Ballot Initiative Launched in Minneapolis: The Fight for $15 Continues!

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Minneapolis Mayor Betsy Hodges won a tight 2013 race promising to fight the racial and economic disparities plaguing the city. But two years later, instead of the mayor’s election slogan of “One Minneapolis,” the city’s political establishment presides over a “Tale of Two Cities.”

The Twin Cities are home to 17 Fortune 500 companies – the highest concentration in the country – yet also the worst racial inequities in the nation. A staggering 48% of black people in Minneapolis live in poverty, compared to 13% of white people. It’s become clear that wealthy corporations like US Bank and Target pull the strings at City Hall.

In the face of official inaction, workers of color have been at the forefront of struggle in Minneapolis this past year, linking the fight against police racism to demands for a $15 an hour minimum wage, paid sick days, and fair scheduling. A $15 an hour minimum wage is projected to result in a $900 million transfer of wealth from rich corporations to the pockets of low-wage workers in Minneapolis every year, most heavily impacting communities of color.

Despite a year of escalating protests and strikes for $15, as well as a poll showing 82% support for a $15 an hour minimum wage, the mayor and city council majority refuse to raise wages.

That’s why 15 Now is putting a $15 ballot initiative to voters this November, to place the decision into the hands of working people and those most affected by poverty wages. “The $15 ballot initiative is an opportunity to take the lead and fight against the racial and economic disparities tearing our city apart,” said Claire Thiele, a low-wage worker and 15 Now volunteer. “If the Council won’t act, we will.”

A Fight for Racial Justice

Our fight is greatly strengthened by our partnerships with Neighborhoods Organizing for Change (NOC), an organization rooted in the predominantly black North Minneapolis community, and Centro de Trabajadores Unidos en Lucha (CTUL), an organization dedicated to organizing low-wage workers. NOC and CTUL have led the way in mobilizing hundreds of low-wage workers to energetic mass actions and strikes for $15 and a wider workers’ rights, racial equity agenda.

The local chapters of Black Lives Matter and the NAACP, as well as the Minnesota Nurses Association, are also backing 15 Now’s ballot initiative, and more unions appear set to endorse. By tapping into widespread popular anger at City Hall, the fight for $15 is emerging as a key struggle against both racial and economic inequality in Minneapolis.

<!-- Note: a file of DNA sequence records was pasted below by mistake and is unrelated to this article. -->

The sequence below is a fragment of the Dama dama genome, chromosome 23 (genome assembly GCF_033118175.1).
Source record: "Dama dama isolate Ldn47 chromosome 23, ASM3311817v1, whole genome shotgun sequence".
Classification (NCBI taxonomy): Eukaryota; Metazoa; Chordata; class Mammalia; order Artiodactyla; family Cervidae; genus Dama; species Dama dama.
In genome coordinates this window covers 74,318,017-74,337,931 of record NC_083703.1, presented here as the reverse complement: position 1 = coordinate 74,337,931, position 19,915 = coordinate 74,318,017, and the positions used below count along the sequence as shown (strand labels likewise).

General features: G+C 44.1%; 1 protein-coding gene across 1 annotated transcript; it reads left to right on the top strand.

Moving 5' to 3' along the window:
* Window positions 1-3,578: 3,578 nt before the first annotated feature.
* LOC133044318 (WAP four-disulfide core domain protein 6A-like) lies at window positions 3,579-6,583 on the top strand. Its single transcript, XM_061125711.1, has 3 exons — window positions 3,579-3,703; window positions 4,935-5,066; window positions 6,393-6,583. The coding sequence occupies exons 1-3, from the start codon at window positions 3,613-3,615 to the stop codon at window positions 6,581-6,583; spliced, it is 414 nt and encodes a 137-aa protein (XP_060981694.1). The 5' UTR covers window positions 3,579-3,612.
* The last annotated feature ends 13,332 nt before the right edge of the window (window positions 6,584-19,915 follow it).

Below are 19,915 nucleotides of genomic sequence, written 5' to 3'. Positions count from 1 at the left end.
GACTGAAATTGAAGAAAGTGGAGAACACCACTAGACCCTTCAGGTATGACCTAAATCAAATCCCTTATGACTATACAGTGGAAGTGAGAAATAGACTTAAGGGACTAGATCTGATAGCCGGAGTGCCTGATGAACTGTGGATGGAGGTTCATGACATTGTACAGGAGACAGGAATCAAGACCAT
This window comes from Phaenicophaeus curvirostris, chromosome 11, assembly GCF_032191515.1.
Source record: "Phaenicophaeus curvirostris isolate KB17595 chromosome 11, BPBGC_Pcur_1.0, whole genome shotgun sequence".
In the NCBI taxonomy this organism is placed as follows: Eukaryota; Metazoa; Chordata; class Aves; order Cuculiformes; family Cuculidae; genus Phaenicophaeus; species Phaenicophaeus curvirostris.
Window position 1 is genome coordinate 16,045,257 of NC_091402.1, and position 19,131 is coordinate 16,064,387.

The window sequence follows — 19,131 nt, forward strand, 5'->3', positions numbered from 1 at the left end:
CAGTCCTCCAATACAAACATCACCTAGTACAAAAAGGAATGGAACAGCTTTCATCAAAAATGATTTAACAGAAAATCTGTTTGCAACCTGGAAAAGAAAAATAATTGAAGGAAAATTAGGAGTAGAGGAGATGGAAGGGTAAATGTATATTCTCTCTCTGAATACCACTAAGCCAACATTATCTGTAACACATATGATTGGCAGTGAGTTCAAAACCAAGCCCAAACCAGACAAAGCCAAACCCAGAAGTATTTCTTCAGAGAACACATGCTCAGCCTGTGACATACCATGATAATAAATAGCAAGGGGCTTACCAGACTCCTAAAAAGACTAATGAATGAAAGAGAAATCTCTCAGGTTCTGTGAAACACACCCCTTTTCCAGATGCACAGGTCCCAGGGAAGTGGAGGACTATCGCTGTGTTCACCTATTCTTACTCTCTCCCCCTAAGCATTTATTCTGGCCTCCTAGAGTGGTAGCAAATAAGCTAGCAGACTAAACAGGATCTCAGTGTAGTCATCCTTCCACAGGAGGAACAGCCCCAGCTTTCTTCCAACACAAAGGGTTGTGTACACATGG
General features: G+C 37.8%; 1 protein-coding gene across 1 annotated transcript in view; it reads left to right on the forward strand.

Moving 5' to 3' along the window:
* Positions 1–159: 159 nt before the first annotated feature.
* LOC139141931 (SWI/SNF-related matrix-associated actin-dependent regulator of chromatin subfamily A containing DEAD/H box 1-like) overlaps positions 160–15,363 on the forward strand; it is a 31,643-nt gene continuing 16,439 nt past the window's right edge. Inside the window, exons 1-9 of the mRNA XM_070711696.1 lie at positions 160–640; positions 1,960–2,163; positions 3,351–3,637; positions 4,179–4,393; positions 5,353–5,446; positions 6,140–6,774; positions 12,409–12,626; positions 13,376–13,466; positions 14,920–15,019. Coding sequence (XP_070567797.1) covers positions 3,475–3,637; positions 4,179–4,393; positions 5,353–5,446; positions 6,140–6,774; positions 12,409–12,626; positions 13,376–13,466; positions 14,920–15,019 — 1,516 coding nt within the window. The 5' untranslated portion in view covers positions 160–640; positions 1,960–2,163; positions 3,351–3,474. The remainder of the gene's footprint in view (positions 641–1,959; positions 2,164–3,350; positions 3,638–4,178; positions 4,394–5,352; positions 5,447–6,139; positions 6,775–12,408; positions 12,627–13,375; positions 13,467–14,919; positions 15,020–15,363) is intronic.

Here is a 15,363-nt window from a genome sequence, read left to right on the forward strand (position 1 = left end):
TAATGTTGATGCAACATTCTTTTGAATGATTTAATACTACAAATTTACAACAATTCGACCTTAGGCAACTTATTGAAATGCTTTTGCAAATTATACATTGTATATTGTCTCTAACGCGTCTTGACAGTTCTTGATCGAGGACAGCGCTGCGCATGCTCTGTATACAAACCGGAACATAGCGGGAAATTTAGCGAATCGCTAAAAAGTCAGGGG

Socialist Alternative led the way in popularizing the demand for $15 in Minneapolis through our close race for City Council in 2013. That year in Seattle, where Kshama Sawant won international attention as an outspoken socialist elected to a major city council, we launched 15 Now and led the fight to make Seattle the first big city to pass $15 in June 2014.
Here in Minneapolis, we built on the momentum from our election successes to launch 15 Now in March 2014. While virtually no labor unions or big community groups initially backed $15, by the summer of 2015, through tenacious organizing, we’d won over important allies and most of the local labor movement.

Business Opposition

Despite broad support, a victory for $15 will be an uphill fight. To understand the challenges we’ll face, we can look to lessons from #MPLSWorks, which formed last spring around a wider slate of demands for workers’ rights. The broad coalition included the most powerful labor and community nonprofits, groups that had been instrumental in electing the mayor and many city council members.

15 Now was fully involved in the #MPLSWorks effort to win sick days, fair scheduling, and an end to wage theft, but we argued against over-reliance on an insider lobbying strategy. Our warnings were borne out when the mayor retreated following the firestorm of opposition unleashed by big business.

As Socialist Alternative and 15 Now argued from the start, workers can’t rely on politicians who promise to support workers’ rights while also promising to promote business interests. Going forward, instead of orienting our fight toward lobbying City Hall, we aim to build a powerful, independent movement that can challenge the corporate establishment head-on.

Big businesses will unleash floods of money to protect their profits and use the corporate media to propagate doomsday claims that $15 would tank the economy and destroy jobs. To win, we must transform the latent support for $15 into a broad, fighting movement.

We’re building up a massive base of volunteers to prepare a signature collection campaign this spring to get $15 on the ballot. We’ll organize big rallies and protests targeting City Hall and low-wage employers, linking up with low-wage worker strikes for a $15 minimum wage. Through deep community outreach, we can counter the lies and fear tactics wielded by big business.

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